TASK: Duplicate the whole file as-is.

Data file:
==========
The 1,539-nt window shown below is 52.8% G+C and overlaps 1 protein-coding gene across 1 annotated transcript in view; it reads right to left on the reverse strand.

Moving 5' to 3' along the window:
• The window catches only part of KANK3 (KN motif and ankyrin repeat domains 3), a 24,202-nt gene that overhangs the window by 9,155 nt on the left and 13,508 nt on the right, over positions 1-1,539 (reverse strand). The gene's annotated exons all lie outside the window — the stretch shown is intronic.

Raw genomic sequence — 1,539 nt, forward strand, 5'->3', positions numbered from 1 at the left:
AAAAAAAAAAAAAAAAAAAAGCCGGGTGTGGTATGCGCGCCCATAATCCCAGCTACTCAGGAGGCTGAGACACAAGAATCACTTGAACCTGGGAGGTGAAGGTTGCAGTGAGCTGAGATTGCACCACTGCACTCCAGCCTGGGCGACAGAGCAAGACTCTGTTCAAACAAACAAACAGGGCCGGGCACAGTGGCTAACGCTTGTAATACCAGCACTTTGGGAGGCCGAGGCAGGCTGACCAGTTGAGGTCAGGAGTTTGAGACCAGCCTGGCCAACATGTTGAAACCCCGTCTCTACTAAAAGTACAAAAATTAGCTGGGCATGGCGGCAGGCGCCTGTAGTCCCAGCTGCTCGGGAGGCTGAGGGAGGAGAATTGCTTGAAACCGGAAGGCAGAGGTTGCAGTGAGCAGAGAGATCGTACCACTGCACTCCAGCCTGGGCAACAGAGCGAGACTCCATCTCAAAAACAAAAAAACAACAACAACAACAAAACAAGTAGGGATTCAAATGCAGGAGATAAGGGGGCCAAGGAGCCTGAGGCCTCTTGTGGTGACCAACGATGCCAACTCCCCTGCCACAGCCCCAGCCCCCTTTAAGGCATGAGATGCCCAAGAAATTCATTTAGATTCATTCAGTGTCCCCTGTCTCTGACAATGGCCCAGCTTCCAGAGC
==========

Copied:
The 1,539-nt window shown below is 52.8% G+C and overlaps 1 protein-coding gene across 1 annotated transcript in view; it reads right to left on the reverse strand.

Moving 5' to 3' along the window:
• The window catches only part of KANK3 (KN motif and ankyrin repeat domains 3), a 24,202-nt gene that overhangs the window by 9,155 nt on the left and 13,508 nt on the right, over positions 1-1,539 (reverse strand). The gene's annotated exons all lie outside the window — the stretch shown is intronic.

Raw genomic sequence — 1,539 nt, forward strand, 5'->3', positions numbered from 1 at the left:
AAAAAAAAAAAAAAAAAAAAGCCGGGTGTGGTATGCGCGCCCATAATCCCAGCTACTCAGGAGGCTGAGACACAAGAATCACTTGAACCTGGGAGGTGAAGGTTGCAGTGAGCTGAGATTGCACCACTGCACTCCAGCCTGGGCGACAGAGCAAGACTCTGTTCAAACAAACAAACAGGGCCGGGCACAGTGGCTAACGCTTGTAATACCAGCACTTTGGGAGGCCGAGGCAGGCTGACCAGTTGAGGTCAGGAGTTTGAGACCAGCCTGGCCAACATGTTGAAACCCCGTCTCTACTAAAAGTACAAAAATTAGCTGGGCATGGCGGCAGGCGCCTGTAGTCCCAGCTGCTCGGGAGGCTGAGGGAGGAGAATTGCTTGAAACCGGAAGGCAGAGGTTGCAGTGAGCAGAGAGATCGTACCACTGCACTCCAGCCTGGGCAACAGAGCGAGACTCCATCTCAAAAACAAAAAAACAACAACAACAACAAAACAAGTAGGGATTCAAATGCAGGAGATAAGGGGGCCAAGGAGCCTGAGGCCTCTTGTGGTGACCAACGATGCCAACTCCCCTGCCACAGCCCCAGCCCCCTTTAAGGCATGAGATGCCCAAGAAATTCATTTAGATTCATTCAGTGTCCCCTGTCTCTGACAATGGCCCAGCTTCCAGAGC